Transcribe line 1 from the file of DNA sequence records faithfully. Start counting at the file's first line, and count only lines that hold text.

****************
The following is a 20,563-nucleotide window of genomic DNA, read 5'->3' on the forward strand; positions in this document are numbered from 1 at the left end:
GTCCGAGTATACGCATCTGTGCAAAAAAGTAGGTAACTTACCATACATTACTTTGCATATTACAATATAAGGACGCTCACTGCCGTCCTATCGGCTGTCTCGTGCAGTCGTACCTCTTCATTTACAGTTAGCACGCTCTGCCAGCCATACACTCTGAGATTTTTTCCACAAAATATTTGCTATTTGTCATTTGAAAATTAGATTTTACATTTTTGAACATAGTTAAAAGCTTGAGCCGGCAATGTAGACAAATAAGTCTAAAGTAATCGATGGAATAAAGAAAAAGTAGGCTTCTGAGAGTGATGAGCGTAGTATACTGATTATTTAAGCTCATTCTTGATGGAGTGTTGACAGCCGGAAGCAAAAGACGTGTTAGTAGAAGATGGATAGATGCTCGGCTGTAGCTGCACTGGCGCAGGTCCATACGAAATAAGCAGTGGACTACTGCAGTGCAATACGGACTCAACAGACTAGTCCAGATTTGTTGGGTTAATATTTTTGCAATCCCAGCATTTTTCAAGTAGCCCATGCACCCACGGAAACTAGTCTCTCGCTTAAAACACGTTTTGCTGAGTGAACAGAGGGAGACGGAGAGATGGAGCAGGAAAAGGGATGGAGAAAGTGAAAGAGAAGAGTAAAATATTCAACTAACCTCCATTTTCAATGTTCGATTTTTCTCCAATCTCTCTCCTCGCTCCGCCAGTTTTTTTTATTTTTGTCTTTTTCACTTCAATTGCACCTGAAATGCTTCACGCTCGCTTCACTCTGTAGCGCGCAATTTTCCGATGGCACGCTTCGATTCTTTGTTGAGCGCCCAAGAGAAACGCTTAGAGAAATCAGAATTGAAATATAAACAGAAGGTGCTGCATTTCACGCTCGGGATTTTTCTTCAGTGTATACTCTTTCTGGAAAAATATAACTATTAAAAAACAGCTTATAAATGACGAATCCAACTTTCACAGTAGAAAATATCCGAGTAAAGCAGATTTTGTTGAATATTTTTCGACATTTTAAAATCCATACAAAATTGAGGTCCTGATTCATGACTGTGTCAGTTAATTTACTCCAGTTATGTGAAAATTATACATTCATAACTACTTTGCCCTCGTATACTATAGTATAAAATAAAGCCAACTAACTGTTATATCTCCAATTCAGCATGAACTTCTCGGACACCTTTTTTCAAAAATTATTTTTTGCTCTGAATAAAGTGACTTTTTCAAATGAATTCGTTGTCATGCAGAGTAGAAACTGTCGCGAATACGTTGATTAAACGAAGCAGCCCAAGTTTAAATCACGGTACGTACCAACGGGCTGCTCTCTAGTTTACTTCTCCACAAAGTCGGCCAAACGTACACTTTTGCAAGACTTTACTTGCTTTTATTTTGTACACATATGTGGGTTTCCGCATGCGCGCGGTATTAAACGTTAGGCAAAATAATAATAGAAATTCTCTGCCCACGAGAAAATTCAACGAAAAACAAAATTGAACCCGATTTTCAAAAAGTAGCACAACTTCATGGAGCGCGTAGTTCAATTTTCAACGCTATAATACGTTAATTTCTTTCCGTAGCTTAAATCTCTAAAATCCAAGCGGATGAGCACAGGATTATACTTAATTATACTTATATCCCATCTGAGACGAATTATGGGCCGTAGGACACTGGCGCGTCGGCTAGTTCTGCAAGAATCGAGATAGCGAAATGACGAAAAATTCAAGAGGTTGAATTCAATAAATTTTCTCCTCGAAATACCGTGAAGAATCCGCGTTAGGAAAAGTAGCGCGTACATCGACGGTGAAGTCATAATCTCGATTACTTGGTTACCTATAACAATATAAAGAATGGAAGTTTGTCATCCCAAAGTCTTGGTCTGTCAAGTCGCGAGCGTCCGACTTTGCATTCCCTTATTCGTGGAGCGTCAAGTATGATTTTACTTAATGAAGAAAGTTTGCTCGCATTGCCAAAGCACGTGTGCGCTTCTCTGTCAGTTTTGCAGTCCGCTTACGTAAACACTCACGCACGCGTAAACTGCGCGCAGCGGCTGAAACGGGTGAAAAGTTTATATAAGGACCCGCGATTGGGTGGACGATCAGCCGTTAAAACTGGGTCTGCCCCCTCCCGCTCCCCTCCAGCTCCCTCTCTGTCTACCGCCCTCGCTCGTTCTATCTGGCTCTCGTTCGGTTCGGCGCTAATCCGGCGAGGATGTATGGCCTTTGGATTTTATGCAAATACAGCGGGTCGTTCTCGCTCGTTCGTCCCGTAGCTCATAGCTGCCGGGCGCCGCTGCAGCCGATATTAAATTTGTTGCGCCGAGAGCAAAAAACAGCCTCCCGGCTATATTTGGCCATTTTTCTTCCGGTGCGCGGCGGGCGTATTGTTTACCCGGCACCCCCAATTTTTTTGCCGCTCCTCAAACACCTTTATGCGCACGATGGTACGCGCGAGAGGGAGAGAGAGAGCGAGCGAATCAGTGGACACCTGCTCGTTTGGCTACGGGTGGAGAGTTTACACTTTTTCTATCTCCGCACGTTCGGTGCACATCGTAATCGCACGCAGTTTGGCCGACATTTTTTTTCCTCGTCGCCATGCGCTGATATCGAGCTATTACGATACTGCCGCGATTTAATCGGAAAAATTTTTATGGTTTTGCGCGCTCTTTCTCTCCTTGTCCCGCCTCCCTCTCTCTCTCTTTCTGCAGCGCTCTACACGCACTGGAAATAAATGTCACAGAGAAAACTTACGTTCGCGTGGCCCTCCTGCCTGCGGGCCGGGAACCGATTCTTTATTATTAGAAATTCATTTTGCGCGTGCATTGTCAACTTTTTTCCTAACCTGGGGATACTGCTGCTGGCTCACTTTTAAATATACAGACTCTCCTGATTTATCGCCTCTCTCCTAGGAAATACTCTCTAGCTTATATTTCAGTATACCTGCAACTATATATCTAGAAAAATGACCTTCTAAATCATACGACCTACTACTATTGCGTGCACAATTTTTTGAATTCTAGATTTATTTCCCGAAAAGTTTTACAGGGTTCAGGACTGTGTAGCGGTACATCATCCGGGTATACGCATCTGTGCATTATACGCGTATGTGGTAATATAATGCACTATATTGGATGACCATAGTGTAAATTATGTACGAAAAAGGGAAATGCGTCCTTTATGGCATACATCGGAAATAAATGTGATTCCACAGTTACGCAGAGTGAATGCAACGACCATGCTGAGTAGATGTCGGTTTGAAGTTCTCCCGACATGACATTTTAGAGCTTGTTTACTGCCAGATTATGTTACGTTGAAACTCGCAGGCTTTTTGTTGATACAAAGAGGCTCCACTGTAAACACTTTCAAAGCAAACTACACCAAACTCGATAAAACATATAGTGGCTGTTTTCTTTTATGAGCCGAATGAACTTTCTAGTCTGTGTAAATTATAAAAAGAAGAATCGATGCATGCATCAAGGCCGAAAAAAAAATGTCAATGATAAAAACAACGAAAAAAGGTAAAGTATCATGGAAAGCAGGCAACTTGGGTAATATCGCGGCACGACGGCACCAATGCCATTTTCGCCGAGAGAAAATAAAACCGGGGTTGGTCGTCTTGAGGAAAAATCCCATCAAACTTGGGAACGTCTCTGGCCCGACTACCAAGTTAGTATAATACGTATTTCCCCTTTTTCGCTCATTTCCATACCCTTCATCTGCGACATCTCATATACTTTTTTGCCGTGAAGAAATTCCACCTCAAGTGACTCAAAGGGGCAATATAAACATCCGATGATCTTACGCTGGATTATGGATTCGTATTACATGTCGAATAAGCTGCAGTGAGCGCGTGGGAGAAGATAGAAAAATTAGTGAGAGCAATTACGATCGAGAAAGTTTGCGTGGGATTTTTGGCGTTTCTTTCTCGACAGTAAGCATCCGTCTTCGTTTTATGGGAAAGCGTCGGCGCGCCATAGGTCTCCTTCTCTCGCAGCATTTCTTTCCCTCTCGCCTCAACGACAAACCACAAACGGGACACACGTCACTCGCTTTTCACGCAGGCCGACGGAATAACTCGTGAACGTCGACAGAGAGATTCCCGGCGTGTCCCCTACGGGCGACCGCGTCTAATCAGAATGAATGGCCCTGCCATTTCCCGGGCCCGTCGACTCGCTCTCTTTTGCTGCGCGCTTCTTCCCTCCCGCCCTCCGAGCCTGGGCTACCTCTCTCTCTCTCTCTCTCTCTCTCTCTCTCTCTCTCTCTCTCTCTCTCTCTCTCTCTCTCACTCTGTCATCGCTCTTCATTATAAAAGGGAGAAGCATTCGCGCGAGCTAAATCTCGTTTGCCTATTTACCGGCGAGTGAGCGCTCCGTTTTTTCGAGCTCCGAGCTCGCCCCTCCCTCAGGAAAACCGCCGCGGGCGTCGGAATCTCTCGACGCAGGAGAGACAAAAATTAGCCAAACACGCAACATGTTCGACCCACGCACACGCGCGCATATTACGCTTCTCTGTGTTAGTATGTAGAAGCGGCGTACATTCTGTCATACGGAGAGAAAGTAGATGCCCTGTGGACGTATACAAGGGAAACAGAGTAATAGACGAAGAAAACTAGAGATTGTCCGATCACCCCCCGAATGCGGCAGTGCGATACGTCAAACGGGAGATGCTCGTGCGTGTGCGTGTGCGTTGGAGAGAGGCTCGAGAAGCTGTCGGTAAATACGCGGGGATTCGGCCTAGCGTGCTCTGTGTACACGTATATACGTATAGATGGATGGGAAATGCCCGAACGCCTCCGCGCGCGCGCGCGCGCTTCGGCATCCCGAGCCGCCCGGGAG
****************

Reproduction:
The following is a 20,563-nucleotide window of genomic DNA, read 5'->3' on the forward strand; positions in this document are numbered from 1 at the left end: